Samik Mukherjee and Don Hill, McDermott International, Inc., USA, review modularisation options and applications in the context of new liquefaction projects.
The need for global LNG infrastructure continues to grow. As a result of this growth, many opportunities are being created for companies who specialise in engineering, procurement, fabrication and construction (EPFC).
For the fifth consecutive year, global LNG trade set a record, reaching 316.5 million tpy, according to the International Gas Union 2019 World LNG Report. This marks an increase of 28.2 million t from 2017, equating to 9.8% year-on-year growth. As of February 2019, 101.3 million tpy of liquefaction capacity was under construction or sanctioned.
There is no one-size-fits-all solution for these types of projects. Every customer is unique – as are their projects. Still, there are a number of best practices that enhance the overall execution of any given project. For instance, having an EPC contractor involved in the pre-FEED and FEED studies can grant significant advantages to a project, by enabling the EPC contractor to bring current execution know-how into the development of the project as early as possible, and ensuring the engineering incorporates this know-how.
Regarding the question of leveraging a modularisation strategy, it depends on the customer and the specific needs of their project. It is not a black and white matter; it is not simply either/or. In fact, the answer is generally somewhere in between a stick-built approach and a fully modular execution.
The main goal, after completing a detailed analysis during the early development of the project, is to select the best solution based on the specific project details and client needs. It is important to understand and then incorporate the resultant execution approach into the whole project development.
Optimising the extent and scope of modular execution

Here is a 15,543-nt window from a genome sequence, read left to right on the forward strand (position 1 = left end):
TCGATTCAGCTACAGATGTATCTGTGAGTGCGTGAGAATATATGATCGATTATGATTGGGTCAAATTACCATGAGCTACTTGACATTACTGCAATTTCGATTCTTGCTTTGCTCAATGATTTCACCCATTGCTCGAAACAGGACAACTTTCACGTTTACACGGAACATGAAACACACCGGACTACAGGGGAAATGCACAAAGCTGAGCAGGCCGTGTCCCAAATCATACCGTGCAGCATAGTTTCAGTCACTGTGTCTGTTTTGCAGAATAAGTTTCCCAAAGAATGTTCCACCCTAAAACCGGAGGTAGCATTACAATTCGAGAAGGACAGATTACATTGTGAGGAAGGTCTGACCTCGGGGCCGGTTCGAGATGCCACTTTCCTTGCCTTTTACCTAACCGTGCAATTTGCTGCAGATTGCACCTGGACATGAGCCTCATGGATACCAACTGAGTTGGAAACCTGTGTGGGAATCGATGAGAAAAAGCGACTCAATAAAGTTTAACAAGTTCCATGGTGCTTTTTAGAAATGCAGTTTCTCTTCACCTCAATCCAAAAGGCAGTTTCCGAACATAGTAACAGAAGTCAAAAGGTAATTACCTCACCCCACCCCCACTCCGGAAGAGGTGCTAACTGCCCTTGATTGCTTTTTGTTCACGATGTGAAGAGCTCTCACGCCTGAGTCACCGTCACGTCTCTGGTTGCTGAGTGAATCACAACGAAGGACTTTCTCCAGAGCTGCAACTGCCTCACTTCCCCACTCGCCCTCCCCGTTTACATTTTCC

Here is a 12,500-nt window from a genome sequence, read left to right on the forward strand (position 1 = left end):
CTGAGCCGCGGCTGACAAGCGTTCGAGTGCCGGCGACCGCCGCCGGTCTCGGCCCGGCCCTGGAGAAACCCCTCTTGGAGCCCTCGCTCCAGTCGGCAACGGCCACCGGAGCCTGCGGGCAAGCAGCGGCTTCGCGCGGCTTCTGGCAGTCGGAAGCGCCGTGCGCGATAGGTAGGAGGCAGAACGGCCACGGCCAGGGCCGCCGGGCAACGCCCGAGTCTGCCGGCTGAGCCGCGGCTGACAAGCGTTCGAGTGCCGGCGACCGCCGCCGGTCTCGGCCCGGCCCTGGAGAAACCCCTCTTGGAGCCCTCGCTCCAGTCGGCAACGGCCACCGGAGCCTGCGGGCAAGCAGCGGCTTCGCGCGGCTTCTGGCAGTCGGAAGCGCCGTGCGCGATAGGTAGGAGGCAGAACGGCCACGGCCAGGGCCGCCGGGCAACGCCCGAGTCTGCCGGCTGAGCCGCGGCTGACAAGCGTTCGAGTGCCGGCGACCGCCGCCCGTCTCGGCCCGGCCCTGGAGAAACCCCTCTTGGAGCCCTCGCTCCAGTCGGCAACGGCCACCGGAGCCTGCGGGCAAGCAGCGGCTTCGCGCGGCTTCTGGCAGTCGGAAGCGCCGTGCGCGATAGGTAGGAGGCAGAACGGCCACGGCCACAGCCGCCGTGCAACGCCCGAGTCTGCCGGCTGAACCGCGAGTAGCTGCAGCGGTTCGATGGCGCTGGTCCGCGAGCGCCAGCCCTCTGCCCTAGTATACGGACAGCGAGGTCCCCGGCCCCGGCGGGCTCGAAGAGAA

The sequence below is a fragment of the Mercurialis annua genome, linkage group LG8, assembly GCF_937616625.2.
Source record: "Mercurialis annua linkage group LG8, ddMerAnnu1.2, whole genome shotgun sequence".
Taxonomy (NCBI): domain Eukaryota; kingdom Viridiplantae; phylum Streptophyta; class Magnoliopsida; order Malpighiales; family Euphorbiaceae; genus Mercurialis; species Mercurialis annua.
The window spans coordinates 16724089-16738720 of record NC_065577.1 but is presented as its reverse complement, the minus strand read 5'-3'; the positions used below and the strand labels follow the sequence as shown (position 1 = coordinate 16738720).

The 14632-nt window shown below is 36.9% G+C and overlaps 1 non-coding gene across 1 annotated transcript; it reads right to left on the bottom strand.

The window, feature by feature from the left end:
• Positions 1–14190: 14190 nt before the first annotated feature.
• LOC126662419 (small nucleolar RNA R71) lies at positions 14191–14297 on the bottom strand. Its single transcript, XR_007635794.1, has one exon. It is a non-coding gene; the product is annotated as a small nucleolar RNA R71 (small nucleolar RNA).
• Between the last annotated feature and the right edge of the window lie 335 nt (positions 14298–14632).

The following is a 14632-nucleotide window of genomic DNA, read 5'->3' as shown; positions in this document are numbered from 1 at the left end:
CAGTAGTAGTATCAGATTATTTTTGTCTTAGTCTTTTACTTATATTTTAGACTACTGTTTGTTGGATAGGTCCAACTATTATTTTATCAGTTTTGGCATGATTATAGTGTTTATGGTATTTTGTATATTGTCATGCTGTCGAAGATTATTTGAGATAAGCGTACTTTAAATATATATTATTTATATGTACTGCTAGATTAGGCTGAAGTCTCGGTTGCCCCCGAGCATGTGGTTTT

McDermott’s modularisation guiding principle is to collaborate across the whole organisation, to achieve the most beneficial execution approach through a standardised and integrated process. This approach results in solutions ranging from truckable, pipe assembly racks and skids, barge-able medium to large pipe assembly racks, process units to mega module process units, or a blend of these.
The determination of the extent and scope of modular execution is through this early detailed evaluation of key aspects of each project, which includes: safety; schedule; worker density; craft cost; site congestion and constraints; weather impacts; environmental and social risk mitigation; shipping constraints; location and cost of installation; regional productivity; craft availability; and local content requirements. Quantitative analysis at this level and detail during the early development phase can result in risk mitigation, and improvement in the cost and schedule certainty for a project.
This is an abridged version of an article that was originally published in the June 2019 issue of LNG Industry. The full version can be read here.
Read the article online at: https://www.lngindustry.com/liquid-natural-gas/27052019/a-question-of-scope-and-extent/